In Sound Reporting: The NPR Guide to Audio Journalism and Production, author Jonathan Kern discusses the role of program hosts.
He likens them to good hosts off the air:
They are consummate story-tellers who have a keen sense of what needs to be explained, what facts can be left out, and how to keep people waiting for the story’s conclusion. They make clear and concise introductions — to interviewees, to reporters, and to commentators. When they are speaking with a guest, they don’t dominate the discussion or draw undue attention to themselves; they keep the focus on what the interviewee has to say. They also listen attentively and know how to draw people out by asking thoughtful questions. They speak fluently, and their voices are pleasant to listen to. And they maintain — or seem to maintain — a high level of energy and concentration, even when they have gone many hours without sleep or food.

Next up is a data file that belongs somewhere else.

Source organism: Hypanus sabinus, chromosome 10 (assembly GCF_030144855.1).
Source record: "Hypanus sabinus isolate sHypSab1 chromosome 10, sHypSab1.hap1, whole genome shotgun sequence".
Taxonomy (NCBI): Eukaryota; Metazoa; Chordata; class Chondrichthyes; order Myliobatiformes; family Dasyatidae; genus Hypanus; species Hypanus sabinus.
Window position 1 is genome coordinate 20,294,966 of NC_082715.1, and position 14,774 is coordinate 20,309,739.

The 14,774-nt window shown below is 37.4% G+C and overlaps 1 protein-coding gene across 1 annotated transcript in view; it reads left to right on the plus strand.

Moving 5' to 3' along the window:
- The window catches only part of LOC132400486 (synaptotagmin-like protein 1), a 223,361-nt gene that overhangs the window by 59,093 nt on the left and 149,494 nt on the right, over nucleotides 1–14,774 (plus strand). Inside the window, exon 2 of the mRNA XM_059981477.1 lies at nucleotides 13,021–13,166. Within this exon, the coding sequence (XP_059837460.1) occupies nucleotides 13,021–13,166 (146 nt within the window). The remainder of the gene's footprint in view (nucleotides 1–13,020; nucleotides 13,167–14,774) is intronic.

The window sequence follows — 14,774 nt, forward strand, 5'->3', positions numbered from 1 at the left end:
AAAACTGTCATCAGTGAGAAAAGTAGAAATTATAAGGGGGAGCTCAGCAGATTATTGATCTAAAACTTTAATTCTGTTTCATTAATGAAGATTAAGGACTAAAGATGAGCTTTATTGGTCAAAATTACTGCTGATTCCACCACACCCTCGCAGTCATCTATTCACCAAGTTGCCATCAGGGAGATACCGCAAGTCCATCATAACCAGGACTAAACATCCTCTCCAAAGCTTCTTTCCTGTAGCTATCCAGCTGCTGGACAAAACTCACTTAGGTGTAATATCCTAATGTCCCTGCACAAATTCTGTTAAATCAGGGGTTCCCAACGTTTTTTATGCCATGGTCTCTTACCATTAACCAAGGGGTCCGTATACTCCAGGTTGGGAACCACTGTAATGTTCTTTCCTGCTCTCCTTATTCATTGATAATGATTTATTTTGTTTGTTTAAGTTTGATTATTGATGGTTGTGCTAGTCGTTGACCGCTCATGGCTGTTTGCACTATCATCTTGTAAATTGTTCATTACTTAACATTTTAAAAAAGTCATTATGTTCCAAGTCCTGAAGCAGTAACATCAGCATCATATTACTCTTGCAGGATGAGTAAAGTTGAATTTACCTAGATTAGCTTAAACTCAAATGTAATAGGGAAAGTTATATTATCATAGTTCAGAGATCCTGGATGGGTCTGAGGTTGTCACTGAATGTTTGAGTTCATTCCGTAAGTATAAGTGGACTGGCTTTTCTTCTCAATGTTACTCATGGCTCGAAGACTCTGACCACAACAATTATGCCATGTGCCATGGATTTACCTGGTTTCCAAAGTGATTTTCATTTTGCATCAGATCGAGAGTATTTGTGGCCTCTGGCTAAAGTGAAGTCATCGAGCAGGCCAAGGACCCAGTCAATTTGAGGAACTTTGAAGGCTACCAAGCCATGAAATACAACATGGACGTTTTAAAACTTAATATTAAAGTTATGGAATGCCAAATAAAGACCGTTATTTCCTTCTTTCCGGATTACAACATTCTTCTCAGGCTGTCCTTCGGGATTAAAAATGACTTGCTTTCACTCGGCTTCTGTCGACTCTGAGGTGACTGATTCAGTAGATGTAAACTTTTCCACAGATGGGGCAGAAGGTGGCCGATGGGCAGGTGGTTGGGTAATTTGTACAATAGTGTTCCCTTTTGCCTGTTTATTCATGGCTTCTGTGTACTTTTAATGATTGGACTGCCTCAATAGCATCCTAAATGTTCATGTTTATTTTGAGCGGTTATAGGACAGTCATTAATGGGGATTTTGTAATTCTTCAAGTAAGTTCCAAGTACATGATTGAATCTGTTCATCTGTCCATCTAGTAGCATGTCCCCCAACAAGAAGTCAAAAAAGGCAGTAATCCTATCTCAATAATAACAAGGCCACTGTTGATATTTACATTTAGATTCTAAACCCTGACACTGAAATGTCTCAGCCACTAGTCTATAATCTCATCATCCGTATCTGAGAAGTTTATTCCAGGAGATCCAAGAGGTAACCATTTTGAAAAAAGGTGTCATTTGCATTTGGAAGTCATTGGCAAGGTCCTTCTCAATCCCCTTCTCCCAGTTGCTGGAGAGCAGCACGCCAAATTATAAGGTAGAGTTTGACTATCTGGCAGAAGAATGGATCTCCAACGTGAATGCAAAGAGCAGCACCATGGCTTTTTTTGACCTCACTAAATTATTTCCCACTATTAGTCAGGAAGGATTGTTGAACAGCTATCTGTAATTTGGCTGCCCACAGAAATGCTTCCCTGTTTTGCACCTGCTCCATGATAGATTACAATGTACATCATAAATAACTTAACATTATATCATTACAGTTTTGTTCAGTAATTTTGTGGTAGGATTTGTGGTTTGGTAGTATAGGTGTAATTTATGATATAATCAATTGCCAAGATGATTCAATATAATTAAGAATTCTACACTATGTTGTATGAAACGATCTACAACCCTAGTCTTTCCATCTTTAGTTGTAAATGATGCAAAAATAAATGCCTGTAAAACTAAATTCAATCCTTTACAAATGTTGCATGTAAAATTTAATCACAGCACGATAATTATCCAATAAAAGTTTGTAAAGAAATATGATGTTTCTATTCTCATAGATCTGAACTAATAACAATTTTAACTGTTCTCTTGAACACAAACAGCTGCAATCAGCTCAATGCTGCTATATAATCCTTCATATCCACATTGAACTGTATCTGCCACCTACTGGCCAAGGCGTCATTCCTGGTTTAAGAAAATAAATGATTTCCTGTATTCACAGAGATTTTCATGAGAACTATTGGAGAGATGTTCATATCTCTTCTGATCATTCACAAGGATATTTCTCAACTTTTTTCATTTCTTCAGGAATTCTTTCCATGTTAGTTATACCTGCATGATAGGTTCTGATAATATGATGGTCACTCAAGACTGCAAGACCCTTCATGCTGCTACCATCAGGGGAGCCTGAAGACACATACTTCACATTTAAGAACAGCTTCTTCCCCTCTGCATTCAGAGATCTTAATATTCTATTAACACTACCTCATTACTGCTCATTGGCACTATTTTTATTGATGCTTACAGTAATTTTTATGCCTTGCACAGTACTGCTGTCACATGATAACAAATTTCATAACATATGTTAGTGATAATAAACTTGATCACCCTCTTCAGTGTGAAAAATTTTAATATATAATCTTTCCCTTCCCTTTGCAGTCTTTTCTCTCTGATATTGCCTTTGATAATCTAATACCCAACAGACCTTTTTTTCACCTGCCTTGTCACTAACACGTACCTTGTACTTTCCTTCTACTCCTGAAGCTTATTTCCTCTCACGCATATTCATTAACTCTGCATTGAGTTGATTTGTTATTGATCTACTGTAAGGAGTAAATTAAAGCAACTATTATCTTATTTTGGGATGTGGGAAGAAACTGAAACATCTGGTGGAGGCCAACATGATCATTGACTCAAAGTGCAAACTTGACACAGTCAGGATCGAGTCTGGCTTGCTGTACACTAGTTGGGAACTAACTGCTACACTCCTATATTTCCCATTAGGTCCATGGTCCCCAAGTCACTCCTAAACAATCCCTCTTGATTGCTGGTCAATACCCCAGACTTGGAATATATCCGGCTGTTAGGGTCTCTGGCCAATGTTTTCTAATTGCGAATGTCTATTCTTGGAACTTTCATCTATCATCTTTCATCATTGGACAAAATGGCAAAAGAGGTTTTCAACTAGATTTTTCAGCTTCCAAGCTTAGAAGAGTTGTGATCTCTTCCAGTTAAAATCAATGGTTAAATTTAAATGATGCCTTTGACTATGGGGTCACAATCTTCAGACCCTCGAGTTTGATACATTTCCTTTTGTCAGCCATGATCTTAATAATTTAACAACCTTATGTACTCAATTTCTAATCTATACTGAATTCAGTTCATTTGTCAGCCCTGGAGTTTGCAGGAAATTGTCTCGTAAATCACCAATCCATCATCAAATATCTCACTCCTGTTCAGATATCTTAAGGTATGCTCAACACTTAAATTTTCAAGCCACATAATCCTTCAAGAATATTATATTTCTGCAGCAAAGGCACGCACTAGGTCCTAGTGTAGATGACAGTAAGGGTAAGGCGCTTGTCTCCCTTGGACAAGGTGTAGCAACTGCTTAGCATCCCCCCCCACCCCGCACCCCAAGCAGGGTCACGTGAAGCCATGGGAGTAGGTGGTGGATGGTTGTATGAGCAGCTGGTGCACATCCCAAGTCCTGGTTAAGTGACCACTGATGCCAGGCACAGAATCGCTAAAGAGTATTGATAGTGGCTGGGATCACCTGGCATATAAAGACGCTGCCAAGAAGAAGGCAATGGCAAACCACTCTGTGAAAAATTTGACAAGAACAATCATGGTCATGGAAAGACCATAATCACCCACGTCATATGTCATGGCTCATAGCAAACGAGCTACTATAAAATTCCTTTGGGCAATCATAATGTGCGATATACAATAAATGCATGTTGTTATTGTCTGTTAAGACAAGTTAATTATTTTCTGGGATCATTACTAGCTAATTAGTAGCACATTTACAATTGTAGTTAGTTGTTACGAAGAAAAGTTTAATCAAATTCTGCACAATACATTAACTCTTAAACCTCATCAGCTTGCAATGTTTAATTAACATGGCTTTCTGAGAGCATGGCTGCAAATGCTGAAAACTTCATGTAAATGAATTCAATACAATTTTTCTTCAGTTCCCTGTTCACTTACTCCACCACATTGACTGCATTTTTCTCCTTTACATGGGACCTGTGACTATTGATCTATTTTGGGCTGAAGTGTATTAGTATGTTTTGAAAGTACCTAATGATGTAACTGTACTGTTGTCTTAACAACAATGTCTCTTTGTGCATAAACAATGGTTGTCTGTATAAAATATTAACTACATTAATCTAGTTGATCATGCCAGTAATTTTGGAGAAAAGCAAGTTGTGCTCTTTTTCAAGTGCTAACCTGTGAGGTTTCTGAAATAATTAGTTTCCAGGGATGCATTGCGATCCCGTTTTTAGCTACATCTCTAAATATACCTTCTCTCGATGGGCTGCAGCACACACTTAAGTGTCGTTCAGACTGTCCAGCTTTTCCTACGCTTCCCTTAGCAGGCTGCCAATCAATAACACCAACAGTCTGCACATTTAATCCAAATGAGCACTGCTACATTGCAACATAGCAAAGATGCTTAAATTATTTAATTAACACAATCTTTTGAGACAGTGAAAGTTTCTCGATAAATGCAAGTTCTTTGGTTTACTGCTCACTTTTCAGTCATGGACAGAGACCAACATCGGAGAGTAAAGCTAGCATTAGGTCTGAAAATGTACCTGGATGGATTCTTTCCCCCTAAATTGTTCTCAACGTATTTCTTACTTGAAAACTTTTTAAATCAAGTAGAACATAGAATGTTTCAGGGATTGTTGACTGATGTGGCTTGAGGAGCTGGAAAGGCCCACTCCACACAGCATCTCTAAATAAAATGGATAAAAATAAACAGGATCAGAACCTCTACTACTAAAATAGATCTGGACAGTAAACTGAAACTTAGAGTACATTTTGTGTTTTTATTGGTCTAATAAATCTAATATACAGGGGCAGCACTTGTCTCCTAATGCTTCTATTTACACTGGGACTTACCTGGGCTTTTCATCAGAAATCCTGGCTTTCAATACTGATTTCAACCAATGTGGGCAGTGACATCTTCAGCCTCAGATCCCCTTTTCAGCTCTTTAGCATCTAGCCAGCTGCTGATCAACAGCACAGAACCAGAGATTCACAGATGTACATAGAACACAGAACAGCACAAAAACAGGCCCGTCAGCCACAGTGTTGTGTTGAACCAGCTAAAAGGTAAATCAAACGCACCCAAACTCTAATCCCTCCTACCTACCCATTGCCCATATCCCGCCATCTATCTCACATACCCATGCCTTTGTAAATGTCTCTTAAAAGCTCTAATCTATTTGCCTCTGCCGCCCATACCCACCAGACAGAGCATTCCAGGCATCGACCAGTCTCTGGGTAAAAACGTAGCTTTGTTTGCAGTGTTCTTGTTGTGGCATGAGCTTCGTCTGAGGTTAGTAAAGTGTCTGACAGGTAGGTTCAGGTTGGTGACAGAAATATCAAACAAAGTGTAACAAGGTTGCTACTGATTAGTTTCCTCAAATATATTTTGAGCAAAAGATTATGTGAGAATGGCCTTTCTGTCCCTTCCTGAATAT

Kern says they are also seasoned journalists and they play critical editorial roles on their programs.
News Directors should study Sound Reporting and require their journalists to read it.